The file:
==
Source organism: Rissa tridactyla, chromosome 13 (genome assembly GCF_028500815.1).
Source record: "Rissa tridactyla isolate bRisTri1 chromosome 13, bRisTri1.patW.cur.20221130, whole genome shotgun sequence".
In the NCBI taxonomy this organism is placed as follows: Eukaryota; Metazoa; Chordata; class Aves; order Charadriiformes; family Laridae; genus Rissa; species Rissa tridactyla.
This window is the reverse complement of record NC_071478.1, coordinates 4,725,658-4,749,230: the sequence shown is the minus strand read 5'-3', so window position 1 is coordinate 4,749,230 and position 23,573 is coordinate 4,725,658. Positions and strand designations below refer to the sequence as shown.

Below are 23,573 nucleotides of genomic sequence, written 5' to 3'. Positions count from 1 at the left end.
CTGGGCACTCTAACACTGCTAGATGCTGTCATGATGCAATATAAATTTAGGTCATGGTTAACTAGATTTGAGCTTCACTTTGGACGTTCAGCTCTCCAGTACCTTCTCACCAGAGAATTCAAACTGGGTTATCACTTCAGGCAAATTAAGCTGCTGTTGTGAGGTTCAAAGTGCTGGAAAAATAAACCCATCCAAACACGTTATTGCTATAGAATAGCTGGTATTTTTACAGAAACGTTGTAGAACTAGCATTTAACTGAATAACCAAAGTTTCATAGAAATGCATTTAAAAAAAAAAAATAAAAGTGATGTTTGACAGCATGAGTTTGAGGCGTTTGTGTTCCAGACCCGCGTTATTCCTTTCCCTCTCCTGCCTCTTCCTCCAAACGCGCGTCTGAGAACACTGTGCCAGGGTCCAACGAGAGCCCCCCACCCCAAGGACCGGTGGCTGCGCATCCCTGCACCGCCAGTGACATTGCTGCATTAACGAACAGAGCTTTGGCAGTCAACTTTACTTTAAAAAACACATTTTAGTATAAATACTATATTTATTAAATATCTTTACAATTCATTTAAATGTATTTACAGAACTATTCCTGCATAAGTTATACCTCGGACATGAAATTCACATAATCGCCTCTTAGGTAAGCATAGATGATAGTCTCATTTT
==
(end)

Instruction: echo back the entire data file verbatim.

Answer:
Source organism: Rissa tridactyla, chromosome 13 (genome assembly GCF_028500815.1).
Source record: "Rissa tridactyla isolate bRisTri1 chromosome 13, bRisTri1.patW.cur.20221130, whole genome shotgun sequence".
In the NCBI taxonomy this organism is placed as follows: Eukaryota; Metazoa; Chordata; class Aves; order Charadriiformes; family Laridae; genus Rissa; species Rissa tridactyla.
This window is the reverse complement of record NC_071478.1, coordinates 4,725,658-4,749,230: the sequence shown is the minus strand read 5'-3', so window position 1 is coordinate 4,749,230 and position 23,573 is coordinate 4,725,658. Positions and strand designations below refer to the sequence as shown.

Below are 23,573 nucleotides of genomic sequence, written 5' to 3'. Positions count from 1 at the left end.
CTGGGCACTCTAACACTGCTAGATGCTGTCATGATGCAATATAAATTTAGGTCATGGTTAACTAGATTTGAGCTTCACTTTGGACGTTCAGCTCTCCAGTACCTTCTCACCAGAGAATTCAAACTGGGTTATCACTTCAGGCAAATTAAGCTGCTGTTGTGAGGTTCAAAGTGCTGGAAAAATAAACCCATCCAAACACGTTATTGCTATAGAATAGCTGGTATTTTTACAGAAACGTTGTAGAACTAGCATTTAACTGAATAACCAAAGTTTCATAGAAATGCATTTAAAAAAAAAAAATAAAAGTGATGTTTGACAGCATGAGTTTGAGGCGTTTGTGTTCCAGACCCGCGTTATTCCTTTCCCTCTCCTGCCTCTTCCTCCAAACGCGCGTCTGAGAACACTGTGCCAGGGTCCAACGAGAGCCCCCCACCCCAAGGACCGGTGGCTGCGCATCCCTGCACCGCCAGTGACATTGCTGCATTAACGAACAGAGCTTTGGCAGTCAACTTTACTTTAAAAAACACATTTTAGTATAAATACTATATTTATTAAATATCTTTACAATTCATTTAAATGTATTTACAGAACTATTCCTGCATAAGTTATACCTCGGACATGAAATTCACATAATCGCCTCTTAGGTAAGCATAGATGATAGTCTCATTTT